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Superficial Thrombophlebitis, A Simple Guide To The Condition, Diagnosis, Treatment And Related Conditions

68 pages48 minutes


This book describes Superficial Thrombophlebitis, Diagnosis and Treatment and Related Diseases
Thrombophlebitis is an inflamed distended vein due to a blood clot.
Superficial indicates that the veins are just below the skin's surface.
Superficial thrombophlebitis happens when a superficial vein (normally the long saphenous vein of the leg or its tributaries) becomes inflamed and the blood inside it clots.
It may be spontaneous or linked with one or more risk factors - e.g., varicose veins.
It is normally a benign self-limiting disease but it can be complicated to treat and slow to resolve
This disorder may happen after damage to the vein.
Or it may happen following the giving the medicines given into the veins
The three cardinal risk factors (Virchow's triad) are:
1. Injury to the blood vessel wall (as a result of trauma, infection, or inflammation).
2. Stasis of blood flow.
3. Hyper-coagulability of blood.
Other specific risk factors are:
1. Obesity.
2. Thrombophilia.
3. Smoking.
4. Oral contraceptives.
5. Pregnancy
6. Intravenous drug abuse.
There are numerous different manifestations of superficial thrombophlebitis:
1. Superficial thrombophlebitis normally happens in the lower limbs (greater saphenous vein) but happens also in the penis and the breast (Mondor's disease).
2. Traumatic thrombophlebitis accompanies an injury or during intravenous injection
There is a tender hard cord along the course of a injured or varicose vein and bruising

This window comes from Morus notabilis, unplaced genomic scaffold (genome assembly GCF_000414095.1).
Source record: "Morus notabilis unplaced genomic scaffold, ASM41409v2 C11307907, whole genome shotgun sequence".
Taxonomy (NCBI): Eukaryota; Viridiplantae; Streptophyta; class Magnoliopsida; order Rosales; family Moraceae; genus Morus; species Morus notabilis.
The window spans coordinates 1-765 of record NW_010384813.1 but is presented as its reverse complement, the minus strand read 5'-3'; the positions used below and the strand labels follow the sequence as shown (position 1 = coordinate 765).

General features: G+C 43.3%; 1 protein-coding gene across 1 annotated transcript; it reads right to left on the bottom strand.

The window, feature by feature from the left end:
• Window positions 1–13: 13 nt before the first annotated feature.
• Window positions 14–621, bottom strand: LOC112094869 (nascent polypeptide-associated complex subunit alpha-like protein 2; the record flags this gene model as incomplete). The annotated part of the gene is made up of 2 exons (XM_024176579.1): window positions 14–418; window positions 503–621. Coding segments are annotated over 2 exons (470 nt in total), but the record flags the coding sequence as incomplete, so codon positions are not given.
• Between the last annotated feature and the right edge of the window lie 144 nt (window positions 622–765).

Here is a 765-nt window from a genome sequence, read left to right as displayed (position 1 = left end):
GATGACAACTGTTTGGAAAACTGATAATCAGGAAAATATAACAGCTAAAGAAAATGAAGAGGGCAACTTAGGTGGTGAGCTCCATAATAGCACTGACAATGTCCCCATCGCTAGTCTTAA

A small lump may appear days or weeks after the injection needle has been removed and it can take months to resolve completely
There is:
1. Skin redness, tenderness, or pain along a vein just below the skin, and inflammation,
2. Warmth of the area
3. Limb pain
4. Hardening of the vein
The doctor will diagnose this disorder based mainly on the appearance of the involved vein.
Ultrasound of the blood vessels helps substantiate the disorder.
If there are signs of an infection, skin or blood cultures may be done.

General measures
Elastic support of the limb decreases swelling and relieves discomfort.
The affected extremity should be raised if possible and large, warm compresses may be applied, even though the evidence for their success is limited and care must be taken to prevent burning the patient
Exercise decreases pain and the probability of DVT.
Only in patients in whom pain is very severe is bed rest required.

The topical analgesia with non-steroidal anti-inflammatory creams used locally to the superficial vein thrombosis/superficial thrombophlebitis area stops symptoms.
Hirudoid cream (heparinoid) reduces the duration of signs/symptoms
An intermediate dose of low molecular weight heparin for at least a month might be advised
Fondaparinux at a dose of 2.5 mg once a day for 45 days has been documented to lower the danger of pulmonary embolism (PE) or DVT by 85%.
Antibiotics are only needed if there is presence of infection
If there are repeat occurrences of the thrombophlebitis linked with extensive varicose veins, they should be excised and ligated
There is a need for surgical resection (phlebectomy), stripping or sclerotherapy of the affected vein.
These treat large varicose veins.
A painful segment of a superficial vein containing a palpable intravascular blood clot may be treated by puncture incision with an 18-gauge needle and evacuation of the clot under local anesthesia.
With septic disorder, appropriate antibiotics should be given.
If suppurative thrombophlebitis is indicated, immediate and complete excision of all of the affected veins is indicated.
The wound may be left open for drainage of pus.

Chapter 1 Superficial Thrombophlebitis
Chapter 2 Causes

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